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Anger Acceptably Managed
By Dan C., Grade 12, Fredericton High, Fredericton, NB

Anger Management
Peter Segal
Columbia-Tristar Entertainment (2003)

If ever there was a more eclectic duo of actors than Jack Nicholson and Adam Sandler, I've yet to see it. Despite this, or perhaps thanks to it, the two did not clash on screen as much as one might expect.

Sandler plays Dave Buzznik, an executive assistant to the president of a large pet clothing company (yes, really), and the typical Hollywood formula (just add water, or an equally transparent performance by an equally transparent actor) doormat – often trodden on, submissive, reserved and always the Yes man. On a business flight, Buzznik encounters Dr. Buddy Rydell (played by Jack Nicholson), a not-so-conventional anger management therapist with eyebrows of steel and a resemblance to the devil incarnate.

Buzznik then has a less than angry, but nonetheless unfortunate run in with a flight attendant and a disgruntled air marshal. From there, his luck does not improve and he has several subsequent run-ins with a variety of people – from waitresses to blind men. For these, he is sentenced to a month of anger management counseling from – you guessed it – Dr. Buddy Rydell. This is when we first see Rydell's unorthodox practices come into play – from his destruction of the Carpenter's albums (they were too "angry") to his insistence that he and Dave sleep in the same bed (with Rydell preferring to sleep in the nude – much to Buzznik's dismay) and that Dave prepare breakfast every morning for him (a breakfast of toast and eggs which, along with the plate on which it sat, would be thrown against the kitchen wall by the Doctor in favor of alpha bits – with which Rydell would spell out the word "chill" before telling Dave to calm down). The film would continue on in much the same manner for some time, with Rydell stealing Buzznik's long time girlfriend and would be fiancée, and consoling Buzznik by taking him to a she-male hooker. Buzznik was naturally and hilariously appalled. These are only a few of the encounters that take place in the film before it arrives at its funny, yet predictable conclusion.

To the credit of the film, it wasn't entirely unbelievable. Many of the scenes were reminiscent of those days where nothing seems to go your way. On top of this, certain parts of the film depicted reality – former New York Mayor Rudy Giuliani at a Yankees game, for instance.

Somewhat surprisingly, Sandler did well to make the story as believable as it could be when considering that it is a comedy, and that chances are no one's worst day will parallel Sandler's character's month with Dr. Buddy Rydell. This brings up Jack Nicholson. Throughout the course of the film, he perfectly captures the essence of the unorthodox and seemingly lunatic Rydell – leading the viewer to believe that if he were not a big time Hollywood actor, he would probably be a crazed, bordering on insane anger management therapist with a tendency to break out into his own rendition of "I Feel Pretty" from West Side Story. Because of Nicholson's superb deliverance of his lines and witticisms, the story is made far more believable. Director Peter Segal, while not completely devoid of story telling ability, did not do an overly commendable job of capturing and delivering the story to the viewer. Having said that, this is not the sort of film that demands it, as it is fairly straightforward, nor is it the sort of film that would lead to critics lauding a director for his ability. Due to these facts, Segal cannot be too harshly criticized.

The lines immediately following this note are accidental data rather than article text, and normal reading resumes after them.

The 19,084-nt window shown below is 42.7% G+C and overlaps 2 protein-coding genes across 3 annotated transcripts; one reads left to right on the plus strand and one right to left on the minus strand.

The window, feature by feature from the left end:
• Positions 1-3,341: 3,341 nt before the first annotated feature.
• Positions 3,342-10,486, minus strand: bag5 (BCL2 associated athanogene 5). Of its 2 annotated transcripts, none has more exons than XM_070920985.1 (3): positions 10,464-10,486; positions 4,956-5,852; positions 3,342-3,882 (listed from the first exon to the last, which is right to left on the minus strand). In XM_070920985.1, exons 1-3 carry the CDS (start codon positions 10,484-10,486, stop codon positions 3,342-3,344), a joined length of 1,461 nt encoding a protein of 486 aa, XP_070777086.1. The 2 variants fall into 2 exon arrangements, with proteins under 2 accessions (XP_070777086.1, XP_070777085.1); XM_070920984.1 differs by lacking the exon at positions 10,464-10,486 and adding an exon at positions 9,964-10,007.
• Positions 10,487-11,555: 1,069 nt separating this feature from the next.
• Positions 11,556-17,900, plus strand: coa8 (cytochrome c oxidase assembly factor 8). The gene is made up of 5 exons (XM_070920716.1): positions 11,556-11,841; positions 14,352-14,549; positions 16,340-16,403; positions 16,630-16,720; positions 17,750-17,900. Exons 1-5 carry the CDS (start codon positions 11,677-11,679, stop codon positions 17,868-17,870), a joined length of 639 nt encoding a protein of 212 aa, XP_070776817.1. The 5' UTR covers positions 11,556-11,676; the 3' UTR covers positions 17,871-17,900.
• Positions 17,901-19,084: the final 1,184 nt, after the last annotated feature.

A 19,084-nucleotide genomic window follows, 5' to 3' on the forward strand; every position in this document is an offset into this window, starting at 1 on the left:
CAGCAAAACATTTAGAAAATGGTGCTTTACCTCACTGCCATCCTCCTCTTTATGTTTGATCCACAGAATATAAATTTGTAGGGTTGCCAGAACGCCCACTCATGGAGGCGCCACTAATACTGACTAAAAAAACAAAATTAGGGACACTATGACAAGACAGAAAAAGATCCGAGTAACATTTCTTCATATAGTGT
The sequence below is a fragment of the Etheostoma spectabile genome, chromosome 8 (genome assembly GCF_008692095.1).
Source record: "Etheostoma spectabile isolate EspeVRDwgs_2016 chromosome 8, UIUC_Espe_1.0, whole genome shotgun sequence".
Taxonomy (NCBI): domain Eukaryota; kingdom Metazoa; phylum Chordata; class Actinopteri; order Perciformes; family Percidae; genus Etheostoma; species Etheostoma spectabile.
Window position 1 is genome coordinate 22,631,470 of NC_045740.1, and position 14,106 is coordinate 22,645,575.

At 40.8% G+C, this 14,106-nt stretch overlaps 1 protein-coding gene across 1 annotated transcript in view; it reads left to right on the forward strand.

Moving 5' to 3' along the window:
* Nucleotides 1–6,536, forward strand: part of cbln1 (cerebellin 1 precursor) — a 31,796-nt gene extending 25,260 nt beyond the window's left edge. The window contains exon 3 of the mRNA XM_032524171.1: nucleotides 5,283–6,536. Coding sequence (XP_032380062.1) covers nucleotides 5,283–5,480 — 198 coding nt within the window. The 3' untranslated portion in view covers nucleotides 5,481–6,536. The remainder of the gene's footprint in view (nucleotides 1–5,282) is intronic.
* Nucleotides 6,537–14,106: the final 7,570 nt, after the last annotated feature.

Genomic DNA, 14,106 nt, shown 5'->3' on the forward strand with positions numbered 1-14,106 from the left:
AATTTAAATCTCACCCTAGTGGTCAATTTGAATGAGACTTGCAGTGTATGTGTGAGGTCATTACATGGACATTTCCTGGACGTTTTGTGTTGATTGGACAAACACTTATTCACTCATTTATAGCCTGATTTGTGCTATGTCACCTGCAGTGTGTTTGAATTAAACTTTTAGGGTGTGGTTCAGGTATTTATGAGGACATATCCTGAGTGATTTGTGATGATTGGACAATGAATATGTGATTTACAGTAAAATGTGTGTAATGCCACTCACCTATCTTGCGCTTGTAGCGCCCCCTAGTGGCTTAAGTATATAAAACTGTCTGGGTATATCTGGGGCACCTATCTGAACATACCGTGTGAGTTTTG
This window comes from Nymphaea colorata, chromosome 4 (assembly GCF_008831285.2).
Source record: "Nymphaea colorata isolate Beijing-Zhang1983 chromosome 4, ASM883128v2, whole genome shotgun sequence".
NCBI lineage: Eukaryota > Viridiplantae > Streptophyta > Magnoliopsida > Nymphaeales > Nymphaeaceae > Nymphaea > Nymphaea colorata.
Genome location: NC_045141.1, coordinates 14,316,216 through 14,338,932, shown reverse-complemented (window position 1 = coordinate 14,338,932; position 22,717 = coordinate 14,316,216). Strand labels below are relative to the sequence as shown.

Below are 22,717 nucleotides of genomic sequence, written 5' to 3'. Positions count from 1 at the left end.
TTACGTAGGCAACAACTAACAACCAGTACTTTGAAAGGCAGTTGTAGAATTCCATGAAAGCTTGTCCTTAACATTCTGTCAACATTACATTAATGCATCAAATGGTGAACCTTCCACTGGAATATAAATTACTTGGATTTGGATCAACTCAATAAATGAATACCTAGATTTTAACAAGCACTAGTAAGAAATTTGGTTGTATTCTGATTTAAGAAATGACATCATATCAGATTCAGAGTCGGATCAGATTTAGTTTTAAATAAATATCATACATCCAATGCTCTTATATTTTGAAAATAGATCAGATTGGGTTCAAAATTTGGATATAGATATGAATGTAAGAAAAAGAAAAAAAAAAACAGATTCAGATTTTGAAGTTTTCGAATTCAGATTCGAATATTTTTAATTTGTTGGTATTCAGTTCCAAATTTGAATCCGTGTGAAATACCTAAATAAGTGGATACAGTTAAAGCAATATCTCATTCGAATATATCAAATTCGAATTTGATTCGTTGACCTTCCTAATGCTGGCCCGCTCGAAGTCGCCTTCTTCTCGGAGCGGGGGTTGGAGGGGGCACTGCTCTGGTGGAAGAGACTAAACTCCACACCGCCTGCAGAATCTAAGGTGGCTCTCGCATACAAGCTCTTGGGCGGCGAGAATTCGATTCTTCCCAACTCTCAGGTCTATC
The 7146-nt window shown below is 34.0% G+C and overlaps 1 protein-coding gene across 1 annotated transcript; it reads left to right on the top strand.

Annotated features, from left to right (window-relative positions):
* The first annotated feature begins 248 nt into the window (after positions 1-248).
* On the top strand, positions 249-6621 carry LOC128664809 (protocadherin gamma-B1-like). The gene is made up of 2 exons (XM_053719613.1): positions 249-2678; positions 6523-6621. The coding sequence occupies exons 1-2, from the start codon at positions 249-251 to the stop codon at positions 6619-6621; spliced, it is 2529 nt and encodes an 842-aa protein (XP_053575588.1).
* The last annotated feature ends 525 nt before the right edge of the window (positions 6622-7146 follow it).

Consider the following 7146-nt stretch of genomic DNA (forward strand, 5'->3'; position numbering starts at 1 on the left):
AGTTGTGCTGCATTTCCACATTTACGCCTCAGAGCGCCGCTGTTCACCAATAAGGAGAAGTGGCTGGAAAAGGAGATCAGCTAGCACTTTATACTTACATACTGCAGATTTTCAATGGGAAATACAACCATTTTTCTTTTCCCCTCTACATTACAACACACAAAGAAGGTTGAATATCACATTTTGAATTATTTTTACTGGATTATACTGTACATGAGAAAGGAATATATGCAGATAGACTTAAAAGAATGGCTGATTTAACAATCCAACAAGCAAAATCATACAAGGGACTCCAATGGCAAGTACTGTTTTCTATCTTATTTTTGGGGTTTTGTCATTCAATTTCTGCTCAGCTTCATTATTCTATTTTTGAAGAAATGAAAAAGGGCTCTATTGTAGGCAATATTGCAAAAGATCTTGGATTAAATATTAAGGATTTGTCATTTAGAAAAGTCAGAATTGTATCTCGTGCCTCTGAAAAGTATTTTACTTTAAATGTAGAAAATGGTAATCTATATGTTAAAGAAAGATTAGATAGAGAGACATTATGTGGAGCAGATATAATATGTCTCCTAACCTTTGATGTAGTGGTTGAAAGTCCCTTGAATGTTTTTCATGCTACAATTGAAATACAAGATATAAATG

The cinematography in Anger Management was not overly spectacular. There were occasional parts where one might say to themselves "well, that was interesting", and there was the somewhat creative if not so original use of the typical "fireworks at Yankee Stadium as two lovers vow to marry" shot.

So, while the cinematography was far from spectacular, it wasn't so bad as to be noticeable.

The film does not present too much in the way of symbolism or irony (apart perhaps from the fact that Buzznik's childhood bully had now become a monk, only to revert back to his former, bullying self when confronted by the aforementioned Buzznik with the help of Rydell), and apart from the creative use of a tazer (which I can only hope was in fact done with the use of special effects), there was not much in the way of special effects either.

If forced to rate this movie, I would give it a 7 out of 10. It isn't without its funny moments, and despite some shortcomings it isn't going to make you run back to the box office to demand a refund. As long as you don't go into it expecting a Tom Hanks in Forrest Gump or Denzel Washington in The Hurricane type performance, you won't be too let down.


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